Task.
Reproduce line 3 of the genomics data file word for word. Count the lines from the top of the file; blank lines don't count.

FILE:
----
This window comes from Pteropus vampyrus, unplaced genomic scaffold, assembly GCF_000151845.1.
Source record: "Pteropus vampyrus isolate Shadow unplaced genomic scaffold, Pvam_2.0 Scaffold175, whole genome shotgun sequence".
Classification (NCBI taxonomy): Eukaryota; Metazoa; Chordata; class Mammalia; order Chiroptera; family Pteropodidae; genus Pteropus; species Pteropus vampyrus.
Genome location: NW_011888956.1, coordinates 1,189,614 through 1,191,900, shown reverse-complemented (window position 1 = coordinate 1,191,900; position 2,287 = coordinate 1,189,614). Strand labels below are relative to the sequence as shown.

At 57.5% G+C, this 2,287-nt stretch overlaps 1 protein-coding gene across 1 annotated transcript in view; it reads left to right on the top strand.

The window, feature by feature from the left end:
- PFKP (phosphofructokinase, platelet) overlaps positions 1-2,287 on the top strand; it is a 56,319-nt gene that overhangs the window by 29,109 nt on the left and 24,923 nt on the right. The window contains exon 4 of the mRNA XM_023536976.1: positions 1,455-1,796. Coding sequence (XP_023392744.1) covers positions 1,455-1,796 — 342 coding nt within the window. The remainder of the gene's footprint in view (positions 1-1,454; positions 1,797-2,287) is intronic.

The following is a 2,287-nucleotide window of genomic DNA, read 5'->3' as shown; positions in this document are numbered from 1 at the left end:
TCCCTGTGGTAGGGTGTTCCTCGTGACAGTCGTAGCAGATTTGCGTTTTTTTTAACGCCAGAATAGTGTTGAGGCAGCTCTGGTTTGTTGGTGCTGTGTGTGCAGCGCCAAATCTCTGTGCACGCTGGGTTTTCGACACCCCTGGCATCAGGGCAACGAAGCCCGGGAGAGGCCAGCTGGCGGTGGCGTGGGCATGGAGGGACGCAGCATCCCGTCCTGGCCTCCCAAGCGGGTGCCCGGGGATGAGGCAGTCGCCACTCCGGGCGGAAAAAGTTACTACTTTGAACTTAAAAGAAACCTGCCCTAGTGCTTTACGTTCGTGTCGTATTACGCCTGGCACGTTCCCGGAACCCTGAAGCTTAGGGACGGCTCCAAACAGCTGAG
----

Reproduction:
Classification (NCBI taxonomy): Eukaryota; Metazoa; Chordata; class Mammalia; order Chiroptera; family Pteropodidae; genus Pteropus; species Pteropus vampyrus.